13 June 2007

Where's A Cocktail Napkin When You Need One

OJ points us to an AP article on the plummeting federal deficit. I was particularly struck by this passage:
For the year, revenue and spending are both at record levels. Revenue gains are up 8 percent while outlays are up at a slower pace of 2.5 percent, compared to the same period a year ago. Growth in spending has been slower this year in part because of the absence of last year's huge outlays for hurricane relief.

The increase in revenues has been supported by continued strength in corporate profits and low unemployment, which has helped to push individual income taxes higher.

For the 2007 budget year, which ends on Sept. 30, the Congressional Budget Office is projecting a federal deficit of $177 billion. That would be down 28.7 percent from last year's imbalance of $248.2 billion, which had been the lowest deficit in four years.

The federal budget was in surplus for four years from 1998 through 2001 as the long economic expansion helped push revenues higher.
What's weird about this? It completely ignores why the federal government spends money. With strong corporate profits, low unemployment and (although the article doesn't mention this) incomes increasing, not only is there more tax revenue, but there's less need for government handouts. This "float the boats" effect, and welfare reform, are a big reason that the budget has been decreasing, and the deficit has been plummeting, as a percentage of GDP. Now we just need to straighten out social security, and we'll be all set.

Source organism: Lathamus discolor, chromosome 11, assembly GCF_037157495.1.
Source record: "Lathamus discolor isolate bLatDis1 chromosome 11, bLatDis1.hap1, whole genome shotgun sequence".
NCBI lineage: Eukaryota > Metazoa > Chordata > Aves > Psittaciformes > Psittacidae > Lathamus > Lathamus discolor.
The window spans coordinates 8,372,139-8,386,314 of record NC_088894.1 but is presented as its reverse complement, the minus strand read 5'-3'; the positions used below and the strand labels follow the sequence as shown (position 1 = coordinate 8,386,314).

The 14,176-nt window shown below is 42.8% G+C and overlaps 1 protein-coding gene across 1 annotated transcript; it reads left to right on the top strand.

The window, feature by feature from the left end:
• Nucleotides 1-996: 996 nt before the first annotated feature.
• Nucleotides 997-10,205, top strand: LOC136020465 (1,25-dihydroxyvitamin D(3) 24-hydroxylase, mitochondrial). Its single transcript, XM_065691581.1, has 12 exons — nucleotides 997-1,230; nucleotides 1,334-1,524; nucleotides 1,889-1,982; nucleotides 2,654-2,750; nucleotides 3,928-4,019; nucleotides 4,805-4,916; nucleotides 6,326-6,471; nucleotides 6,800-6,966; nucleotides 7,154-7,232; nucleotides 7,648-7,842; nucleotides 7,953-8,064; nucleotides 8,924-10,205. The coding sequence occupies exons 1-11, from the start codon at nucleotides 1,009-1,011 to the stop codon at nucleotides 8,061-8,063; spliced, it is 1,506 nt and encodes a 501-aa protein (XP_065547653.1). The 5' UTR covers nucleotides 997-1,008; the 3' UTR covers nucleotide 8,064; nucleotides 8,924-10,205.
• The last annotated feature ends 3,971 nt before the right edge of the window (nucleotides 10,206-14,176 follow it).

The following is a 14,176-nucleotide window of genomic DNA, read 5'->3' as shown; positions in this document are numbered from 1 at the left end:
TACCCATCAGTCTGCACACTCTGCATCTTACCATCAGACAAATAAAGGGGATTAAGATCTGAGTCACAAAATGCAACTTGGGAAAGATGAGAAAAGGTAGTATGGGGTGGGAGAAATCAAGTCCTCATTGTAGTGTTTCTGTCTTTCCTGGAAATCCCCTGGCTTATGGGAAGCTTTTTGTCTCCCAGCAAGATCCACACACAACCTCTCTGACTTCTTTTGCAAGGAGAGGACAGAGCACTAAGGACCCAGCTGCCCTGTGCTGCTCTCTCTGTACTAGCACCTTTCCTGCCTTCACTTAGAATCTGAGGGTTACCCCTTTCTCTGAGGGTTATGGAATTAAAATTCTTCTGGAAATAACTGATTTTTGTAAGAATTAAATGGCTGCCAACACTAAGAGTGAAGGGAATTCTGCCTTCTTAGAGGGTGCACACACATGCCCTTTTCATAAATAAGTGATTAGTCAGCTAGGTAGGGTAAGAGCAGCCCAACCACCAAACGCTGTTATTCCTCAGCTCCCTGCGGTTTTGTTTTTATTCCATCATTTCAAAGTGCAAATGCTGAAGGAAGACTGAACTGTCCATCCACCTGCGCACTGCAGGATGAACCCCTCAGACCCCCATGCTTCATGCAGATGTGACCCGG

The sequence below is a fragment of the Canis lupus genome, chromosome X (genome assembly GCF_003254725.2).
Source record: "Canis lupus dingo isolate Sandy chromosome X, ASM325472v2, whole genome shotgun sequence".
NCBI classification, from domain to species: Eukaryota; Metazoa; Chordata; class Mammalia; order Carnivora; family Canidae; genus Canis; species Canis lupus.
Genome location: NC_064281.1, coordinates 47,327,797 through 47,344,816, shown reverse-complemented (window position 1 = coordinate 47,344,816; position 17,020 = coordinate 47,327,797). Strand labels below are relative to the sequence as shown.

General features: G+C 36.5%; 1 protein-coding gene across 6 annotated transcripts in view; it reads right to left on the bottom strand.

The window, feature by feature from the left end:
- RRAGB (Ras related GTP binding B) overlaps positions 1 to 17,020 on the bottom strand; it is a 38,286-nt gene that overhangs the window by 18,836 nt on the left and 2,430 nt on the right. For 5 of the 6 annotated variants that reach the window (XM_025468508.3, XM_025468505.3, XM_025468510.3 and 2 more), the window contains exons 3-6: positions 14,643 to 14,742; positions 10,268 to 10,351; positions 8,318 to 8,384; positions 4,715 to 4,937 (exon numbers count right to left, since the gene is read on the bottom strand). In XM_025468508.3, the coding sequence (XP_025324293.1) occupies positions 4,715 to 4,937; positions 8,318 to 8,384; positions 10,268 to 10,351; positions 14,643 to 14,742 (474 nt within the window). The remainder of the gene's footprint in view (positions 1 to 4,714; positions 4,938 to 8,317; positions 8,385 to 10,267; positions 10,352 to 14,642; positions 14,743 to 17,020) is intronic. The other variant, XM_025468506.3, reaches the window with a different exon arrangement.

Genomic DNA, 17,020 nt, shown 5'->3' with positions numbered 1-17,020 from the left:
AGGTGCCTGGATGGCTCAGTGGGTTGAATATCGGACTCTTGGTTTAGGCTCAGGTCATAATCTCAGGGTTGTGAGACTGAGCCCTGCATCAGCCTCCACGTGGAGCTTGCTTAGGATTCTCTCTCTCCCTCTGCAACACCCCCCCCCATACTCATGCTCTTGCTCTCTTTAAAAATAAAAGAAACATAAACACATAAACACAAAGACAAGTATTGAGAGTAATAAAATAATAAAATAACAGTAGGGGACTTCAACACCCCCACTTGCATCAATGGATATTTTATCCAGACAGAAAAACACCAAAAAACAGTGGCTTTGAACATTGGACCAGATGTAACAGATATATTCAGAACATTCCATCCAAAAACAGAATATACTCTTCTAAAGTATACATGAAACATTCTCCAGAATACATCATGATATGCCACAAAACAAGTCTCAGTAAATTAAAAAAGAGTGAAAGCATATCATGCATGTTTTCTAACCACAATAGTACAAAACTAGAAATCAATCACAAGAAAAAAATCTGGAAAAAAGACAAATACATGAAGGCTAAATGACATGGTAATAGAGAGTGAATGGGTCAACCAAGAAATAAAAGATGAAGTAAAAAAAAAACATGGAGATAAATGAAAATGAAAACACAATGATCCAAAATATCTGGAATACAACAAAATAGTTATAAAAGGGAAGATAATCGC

Bret said...

What percent of the federal budget is related to government handouts due to economic conditions (i.e. recession)? I thought that it was pretty miniscule at the federal level.

The deficit is now too small in my opinion and heading rapidly toward way too small. Deficits provide part of the liquidity required to keep the economy rolling near maximum potential.

Oroborous said...

Don't worry, Bret, spending on old-age pensions and healthcare will soon provide us with immense deficits as far as the eye can see.

Bret said...

Thanks heavens!

But that won't happen in the near term.

David said...

Just for one example, the federal medicaid spending is larger than the deficit, and has proved itself to be surprisingly responsive to good economic times.